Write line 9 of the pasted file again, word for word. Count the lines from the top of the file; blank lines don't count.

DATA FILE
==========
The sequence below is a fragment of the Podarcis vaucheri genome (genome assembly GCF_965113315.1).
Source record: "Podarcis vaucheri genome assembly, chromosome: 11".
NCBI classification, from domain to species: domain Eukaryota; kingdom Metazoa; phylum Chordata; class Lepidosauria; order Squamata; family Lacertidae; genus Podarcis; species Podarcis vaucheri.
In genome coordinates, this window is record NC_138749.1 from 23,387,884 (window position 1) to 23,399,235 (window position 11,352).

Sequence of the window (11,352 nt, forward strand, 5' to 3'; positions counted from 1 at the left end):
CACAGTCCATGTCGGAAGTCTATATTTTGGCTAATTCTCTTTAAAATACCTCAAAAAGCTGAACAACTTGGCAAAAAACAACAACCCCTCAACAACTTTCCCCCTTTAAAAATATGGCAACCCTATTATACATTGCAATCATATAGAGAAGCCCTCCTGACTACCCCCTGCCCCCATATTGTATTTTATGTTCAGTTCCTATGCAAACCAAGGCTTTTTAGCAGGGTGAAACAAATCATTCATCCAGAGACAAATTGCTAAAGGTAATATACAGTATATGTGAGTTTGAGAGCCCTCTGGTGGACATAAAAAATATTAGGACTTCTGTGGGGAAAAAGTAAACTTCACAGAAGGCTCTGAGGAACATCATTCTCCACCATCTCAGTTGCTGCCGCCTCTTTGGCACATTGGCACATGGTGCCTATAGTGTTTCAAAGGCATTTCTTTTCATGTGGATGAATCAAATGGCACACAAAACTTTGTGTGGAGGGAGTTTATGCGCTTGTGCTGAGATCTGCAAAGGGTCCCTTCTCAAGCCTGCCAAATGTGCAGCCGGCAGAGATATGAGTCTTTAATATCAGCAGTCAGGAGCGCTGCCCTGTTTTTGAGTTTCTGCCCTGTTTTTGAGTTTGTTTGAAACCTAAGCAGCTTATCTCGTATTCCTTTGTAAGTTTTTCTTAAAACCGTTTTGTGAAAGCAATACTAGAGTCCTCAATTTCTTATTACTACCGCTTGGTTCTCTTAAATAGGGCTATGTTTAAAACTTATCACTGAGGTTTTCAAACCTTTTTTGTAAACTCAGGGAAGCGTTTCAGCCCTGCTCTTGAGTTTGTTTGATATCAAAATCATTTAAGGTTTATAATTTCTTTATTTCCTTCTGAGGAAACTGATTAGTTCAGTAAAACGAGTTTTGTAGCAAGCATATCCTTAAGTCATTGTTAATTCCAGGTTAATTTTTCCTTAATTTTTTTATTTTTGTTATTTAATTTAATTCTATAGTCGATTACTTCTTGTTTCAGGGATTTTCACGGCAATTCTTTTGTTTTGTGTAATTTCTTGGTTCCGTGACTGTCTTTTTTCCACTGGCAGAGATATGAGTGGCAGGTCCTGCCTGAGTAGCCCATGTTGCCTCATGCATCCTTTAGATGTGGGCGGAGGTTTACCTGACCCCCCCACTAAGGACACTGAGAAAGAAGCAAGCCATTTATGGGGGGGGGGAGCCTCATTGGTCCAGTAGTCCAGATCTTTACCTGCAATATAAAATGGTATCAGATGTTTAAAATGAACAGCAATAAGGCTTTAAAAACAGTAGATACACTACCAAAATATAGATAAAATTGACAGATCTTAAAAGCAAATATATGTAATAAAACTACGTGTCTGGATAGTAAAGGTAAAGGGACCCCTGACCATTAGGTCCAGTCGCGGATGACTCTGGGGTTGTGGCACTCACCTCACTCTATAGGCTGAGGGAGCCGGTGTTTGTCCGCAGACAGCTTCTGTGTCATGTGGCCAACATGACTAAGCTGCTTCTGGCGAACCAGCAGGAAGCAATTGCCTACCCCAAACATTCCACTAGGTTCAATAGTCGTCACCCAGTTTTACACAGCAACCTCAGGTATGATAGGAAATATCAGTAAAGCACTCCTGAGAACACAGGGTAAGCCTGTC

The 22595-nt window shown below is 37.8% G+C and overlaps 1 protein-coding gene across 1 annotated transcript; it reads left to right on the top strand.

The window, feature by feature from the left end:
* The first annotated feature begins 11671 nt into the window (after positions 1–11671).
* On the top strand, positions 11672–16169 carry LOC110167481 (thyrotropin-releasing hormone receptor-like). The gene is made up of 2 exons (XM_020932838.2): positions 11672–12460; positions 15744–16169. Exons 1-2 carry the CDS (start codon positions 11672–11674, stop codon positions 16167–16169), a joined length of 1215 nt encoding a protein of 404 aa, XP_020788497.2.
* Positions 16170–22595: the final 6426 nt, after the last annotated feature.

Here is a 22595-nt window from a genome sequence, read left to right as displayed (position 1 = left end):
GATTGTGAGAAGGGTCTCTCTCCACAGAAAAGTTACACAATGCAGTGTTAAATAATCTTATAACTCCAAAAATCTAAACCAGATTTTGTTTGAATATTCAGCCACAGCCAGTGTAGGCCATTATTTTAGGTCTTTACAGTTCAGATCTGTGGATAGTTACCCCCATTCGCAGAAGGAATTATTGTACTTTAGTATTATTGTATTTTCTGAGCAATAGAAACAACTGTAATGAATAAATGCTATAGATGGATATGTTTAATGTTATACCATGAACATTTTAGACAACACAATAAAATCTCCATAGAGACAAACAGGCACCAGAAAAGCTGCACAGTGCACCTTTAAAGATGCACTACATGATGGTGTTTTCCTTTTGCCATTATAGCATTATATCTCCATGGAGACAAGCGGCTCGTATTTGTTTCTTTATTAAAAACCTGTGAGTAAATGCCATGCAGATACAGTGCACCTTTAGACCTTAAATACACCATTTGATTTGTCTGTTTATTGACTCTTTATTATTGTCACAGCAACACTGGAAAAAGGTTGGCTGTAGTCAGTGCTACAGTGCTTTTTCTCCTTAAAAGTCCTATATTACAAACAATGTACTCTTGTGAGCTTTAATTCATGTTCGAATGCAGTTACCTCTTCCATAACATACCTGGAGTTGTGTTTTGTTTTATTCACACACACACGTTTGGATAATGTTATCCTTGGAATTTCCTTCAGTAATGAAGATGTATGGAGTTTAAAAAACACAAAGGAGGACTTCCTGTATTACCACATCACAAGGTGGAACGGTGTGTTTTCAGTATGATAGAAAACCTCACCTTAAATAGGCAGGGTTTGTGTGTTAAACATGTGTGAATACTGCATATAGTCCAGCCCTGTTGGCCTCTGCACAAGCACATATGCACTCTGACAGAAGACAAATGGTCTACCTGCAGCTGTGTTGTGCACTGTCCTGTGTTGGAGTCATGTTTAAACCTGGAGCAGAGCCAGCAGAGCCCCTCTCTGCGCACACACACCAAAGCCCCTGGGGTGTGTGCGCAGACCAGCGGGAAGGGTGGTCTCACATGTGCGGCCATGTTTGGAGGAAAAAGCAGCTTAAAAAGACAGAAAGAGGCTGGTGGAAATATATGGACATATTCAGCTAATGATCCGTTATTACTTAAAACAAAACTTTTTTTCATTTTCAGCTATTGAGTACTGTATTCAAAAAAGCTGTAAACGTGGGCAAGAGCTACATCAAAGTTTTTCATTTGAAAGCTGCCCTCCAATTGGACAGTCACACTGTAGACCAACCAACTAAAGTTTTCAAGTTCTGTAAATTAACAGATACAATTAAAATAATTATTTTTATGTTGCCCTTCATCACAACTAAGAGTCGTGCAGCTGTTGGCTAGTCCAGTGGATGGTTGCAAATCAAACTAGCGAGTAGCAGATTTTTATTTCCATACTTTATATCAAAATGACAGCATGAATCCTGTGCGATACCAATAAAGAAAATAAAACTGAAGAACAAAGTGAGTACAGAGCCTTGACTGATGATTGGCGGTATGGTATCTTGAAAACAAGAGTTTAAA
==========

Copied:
* The first annotated feature begins 11671 nt into the window (after positions 1–11671).